We Are Beautiful, We Are Doomed
Returning with a second album just eight short months after your first typically means one of two things. Either the songs just keep coming – notebooks jammed with lyrics, songs flowing out of you at every rehearsal like a jammed tap, or you’re so sick of the songs on your first album you can’t wait to write them out of existence. With Los Campesinos!, you suspect both are true. Cooked up in a session originally meant to spawn a batch of B-sides, ‘We Are Beautiful, We Are Doomed’ instead debuts 10 songs that outstrip LC!’s debut album at every turn. No more songs about you and me dancing, or sipping cherryade and parties. No, these songs place Gareth Campesinos! right at their chaotic centre, as they are tales of collapsing relationships, bitterness and jealousy, and breathless, self-lacerating rants that splurge out dirty truths as if choked by their tightened neck-scarf.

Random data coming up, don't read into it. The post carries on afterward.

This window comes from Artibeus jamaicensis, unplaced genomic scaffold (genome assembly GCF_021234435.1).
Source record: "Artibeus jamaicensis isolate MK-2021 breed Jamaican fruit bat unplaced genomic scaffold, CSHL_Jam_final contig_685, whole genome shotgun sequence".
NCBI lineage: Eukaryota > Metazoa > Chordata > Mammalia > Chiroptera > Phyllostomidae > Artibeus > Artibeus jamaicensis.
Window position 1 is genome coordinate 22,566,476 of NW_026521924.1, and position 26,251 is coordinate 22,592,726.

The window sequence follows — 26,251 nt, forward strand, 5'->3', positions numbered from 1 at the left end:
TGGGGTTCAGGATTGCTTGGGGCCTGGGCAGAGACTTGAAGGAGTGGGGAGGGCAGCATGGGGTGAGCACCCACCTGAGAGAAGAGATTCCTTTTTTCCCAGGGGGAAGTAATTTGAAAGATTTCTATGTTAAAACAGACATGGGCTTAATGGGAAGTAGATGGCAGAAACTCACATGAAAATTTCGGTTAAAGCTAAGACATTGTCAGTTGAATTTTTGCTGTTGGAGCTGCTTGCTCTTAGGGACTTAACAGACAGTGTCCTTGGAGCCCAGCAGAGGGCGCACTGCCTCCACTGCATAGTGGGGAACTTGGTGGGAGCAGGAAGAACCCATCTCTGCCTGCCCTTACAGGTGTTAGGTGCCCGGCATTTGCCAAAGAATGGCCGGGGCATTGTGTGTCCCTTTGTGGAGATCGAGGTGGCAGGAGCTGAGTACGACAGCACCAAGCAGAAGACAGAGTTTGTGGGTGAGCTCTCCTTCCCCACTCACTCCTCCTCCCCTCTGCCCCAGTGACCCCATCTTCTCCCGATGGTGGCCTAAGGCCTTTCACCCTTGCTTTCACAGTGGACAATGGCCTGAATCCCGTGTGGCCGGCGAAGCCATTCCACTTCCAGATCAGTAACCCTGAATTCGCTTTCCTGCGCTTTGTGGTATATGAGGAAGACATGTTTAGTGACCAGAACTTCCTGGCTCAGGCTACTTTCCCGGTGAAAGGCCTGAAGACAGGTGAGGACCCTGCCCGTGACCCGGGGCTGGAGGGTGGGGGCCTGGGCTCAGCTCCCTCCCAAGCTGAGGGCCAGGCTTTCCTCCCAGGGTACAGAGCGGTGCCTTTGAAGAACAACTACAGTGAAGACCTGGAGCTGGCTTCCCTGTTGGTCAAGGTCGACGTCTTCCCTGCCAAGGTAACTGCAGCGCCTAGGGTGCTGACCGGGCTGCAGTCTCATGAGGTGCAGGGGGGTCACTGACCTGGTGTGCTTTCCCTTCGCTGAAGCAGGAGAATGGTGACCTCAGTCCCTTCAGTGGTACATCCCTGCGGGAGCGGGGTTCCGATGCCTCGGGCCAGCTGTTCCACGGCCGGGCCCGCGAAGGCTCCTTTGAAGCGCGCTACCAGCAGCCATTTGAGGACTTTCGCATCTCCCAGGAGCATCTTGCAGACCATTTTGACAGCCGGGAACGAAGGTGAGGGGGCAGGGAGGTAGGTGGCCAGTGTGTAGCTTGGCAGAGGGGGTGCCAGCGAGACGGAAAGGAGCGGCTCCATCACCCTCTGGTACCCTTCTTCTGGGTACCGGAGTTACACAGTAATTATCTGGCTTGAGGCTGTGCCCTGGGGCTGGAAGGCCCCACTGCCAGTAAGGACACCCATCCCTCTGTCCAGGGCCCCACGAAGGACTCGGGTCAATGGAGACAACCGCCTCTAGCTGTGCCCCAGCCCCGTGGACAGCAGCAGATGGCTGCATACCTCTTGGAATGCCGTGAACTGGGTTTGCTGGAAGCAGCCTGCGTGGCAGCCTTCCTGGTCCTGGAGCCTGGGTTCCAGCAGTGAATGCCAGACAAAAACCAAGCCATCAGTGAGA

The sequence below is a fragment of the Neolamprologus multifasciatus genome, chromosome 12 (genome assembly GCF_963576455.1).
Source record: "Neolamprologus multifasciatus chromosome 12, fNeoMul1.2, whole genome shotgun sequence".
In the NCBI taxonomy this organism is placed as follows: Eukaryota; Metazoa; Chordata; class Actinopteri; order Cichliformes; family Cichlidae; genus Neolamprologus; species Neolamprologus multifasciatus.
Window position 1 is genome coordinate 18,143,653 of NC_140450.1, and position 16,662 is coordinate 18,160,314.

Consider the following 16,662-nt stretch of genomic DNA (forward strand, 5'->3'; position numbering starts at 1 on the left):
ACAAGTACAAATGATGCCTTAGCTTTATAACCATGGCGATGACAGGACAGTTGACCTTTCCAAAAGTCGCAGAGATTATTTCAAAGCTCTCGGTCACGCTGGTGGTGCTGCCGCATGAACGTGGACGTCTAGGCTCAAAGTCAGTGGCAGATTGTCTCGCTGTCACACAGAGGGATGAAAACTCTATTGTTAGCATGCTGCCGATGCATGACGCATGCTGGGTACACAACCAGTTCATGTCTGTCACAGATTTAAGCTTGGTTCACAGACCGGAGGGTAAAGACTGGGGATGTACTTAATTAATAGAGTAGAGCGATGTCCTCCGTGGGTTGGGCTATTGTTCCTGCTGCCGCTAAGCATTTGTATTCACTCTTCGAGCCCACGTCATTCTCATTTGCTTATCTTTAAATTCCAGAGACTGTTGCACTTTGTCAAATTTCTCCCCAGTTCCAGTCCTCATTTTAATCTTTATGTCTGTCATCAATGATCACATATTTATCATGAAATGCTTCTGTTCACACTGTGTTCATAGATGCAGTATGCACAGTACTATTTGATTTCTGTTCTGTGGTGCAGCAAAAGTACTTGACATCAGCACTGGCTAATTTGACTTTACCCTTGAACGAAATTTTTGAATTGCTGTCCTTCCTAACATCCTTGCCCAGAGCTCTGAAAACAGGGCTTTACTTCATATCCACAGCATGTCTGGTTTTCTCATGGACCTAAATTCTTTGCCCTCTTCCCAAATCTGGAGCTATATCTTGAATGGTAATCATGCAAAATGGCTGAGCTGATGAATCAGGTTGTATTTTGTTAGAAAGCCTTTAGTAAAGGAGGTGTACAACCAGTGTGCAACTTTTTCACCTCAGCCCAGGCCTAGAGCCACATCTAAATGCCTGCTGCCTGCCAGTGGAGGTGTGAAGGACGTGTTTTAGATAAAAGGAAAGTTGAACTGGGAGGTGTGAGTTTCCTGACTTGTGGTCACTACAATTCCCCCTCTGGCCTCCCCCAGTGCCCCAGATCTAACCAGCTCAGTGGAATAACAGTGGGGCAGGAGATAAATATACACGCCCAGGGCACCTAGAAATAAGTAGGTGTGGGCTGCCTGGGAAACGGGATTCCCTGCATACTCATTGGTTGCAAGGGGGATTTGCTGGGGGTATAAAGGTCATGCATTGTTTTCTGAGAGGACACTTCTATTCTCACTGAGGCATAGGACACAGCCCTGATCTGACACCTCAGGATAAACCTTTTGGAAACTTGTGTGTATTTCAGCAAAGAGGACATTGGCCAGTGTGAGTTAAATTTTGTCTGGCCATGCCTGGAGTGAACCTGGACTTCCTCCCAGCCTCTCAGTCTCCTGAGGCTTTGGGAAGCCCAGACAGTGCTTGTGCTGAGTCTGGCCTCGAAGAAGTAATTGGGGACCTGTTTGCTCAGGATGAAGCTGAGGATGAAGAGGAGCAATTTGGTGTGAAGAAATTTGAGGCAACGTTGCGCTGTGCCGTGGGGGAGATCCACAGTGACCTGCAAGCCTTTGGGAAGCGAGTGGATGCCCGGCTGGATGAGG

The opening ‘Ways To Make It Through The Wall’, then, commences with Gareth announcing, “I think it’s fair to say that I chose hopelessness/And inflicted it on the rest of us” with a curdled mix of obnoxiousness and righteousness. That’s as cheerful as he gets all album; as it happens, a nastier, crankier Los Campesinos! actually turns out to be quite a lot of fun. Come the third song, the title track, he’s already vomited in a Mexican restaurant, vomited by a football pitch, promised to break someone’s teeth, wished to die by heart attack and collapsed in tears into an ex-girlfriend’s naked breasts. With it, too, the music has hardened. Guitars, violin and glockenspiel are strummed, sawed and struck with such energy and vitality they sound like weapons. Anthems are built out of anger, spiked with sharpened crescendos. But every time Gareth’s self-loathing threatens to tip out of control, LC! co-vocalist Aleks Campesinos! breezes in with a line to defuse things, cooing, “He’s gonna get drunk and call you at four in the morning” like a reproachful angel sat on his shoulder. There are moments of comfort, too: stolen kisses on the dazed hoedown ‘Heart Swells/Pacific Daylight Time’; the sweet, balmy violin pop of ‘You’ll Need Those Fingers For Crossing’. But mostly, these songs are barbed and bitter because that’s the way love can be. And ‘We Are Beautiful, We Are Doomed’ is like Cupid gave it up and turned the bow and arrow on himself.